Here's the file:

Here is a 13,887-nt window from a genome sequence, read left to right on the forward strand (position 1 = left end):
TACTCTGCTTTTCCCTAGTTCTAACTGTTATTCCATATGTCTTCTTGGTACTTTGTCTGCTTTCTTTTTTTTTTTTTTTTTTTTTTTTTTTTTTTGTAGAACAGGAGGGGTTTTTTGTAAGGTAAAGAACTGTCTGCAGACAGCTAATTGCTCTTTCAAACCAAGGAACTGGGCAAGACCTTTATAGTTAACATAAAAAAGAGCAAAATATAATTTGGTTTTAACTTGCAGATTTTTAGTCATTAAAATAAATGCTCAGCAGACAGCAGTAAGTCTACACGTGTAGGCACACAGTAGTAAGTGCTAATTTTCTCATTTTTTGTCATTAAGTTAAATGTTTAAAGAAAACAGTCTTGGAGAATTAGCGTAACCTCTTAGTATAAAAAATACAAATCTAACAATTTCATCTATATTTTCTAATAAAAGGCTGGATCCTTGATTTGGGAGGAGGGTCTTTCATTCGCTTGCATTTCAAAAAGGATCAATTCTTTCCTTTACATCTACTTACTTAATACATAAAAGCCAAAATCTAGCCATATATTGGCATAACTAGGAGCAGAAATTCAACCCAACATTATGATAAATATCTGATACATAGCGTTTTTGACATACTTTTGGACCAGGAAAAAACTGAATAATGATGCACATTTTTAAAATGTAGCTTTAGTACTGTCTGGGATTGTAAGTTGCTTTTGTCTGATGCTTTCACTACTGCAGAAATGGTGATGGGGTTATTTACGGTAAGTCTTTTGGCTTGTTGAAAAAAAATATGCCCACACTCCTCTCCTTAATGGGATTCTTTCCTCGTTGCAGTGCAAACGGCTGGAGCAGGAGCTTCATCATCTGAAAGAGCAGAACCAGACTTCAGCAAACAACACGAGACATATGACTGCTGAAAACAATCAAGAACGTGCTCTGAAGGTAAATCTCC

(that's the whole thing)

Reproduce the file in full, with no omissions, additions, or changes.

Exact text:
Here is a 13,887-nt window from a genome sequence, read left to right on the forward strand (position 1 = left end):
TACTCTGCTTTTCCCTAGTTCTAACTGTTATTCCATATGTCTTCTTGGTACTTTGTCTGCTTTCTTTTTTTTTTTTTTTTTTTTTTTTTTTTTTTGTAGAACAGGAGGGGTTTTTTGTAAGGTAAAGAACTGTCTGCAGACAGCTAATTGCTCTTTCAAACCAAGGAACTGGGCAAGACCTTTATAGTTAACATAAAAAAGAGCAAAATATAATTTGGTTTTAACTTGCAGATTTTTAGTCATTAAAATAAATGCTCAGCAGACAGCAGTAAGTCTACACGTGTAGGCACACAGTAGTAAGTGCTAATTTTCTCATTTTTTGTCATTAAGTTAAATGTTTAAAGAAAACAGTCTTGGAGAATTAGCGTAACCTCTTAGTATAAAAAATACAAATCTAACAATTTCATCTATATTTTCTAATAAAAGGCTGGATCCTTGATTTGGGAGGAGGGTCTTTCATTCGCTTGCATTTCAAAAAGGATCAATTCTTTCCTTTACATCTACTTACTTAATACATAAAAGCCAAAATCTAGCCATATATTGGCATAACTAGGAGCAGAAATTCAACCCAACATTATGATAAATATCTGATACATAGCGTTTTTGACATACTTTTGGACCAGGAAAAAACTGAATAATGATGCACATTTTTAAAATGTAGCTTTAGTACTGTCTGGGATTGTAAGTTGCTTTTGTCTGATGCTTTCACTACTGCAGAAATGGTGATGGGGTTATTTACGGTAAGTCTTTTGGCTTGTTGAAAAAAAATATGCCCACACTCCTCTCCTTAATGGGATTCTTTCCTCGTTGCAGTGCAAACGGCTGGAGCAGGAGCTTCATCATCTGAAAGAGCAGAACCAGACTTCAGCAAACAACACGAGACATATGACTGCTGAAAACAATCAAGAACGTGCTCTGAAGGTAAATCTCC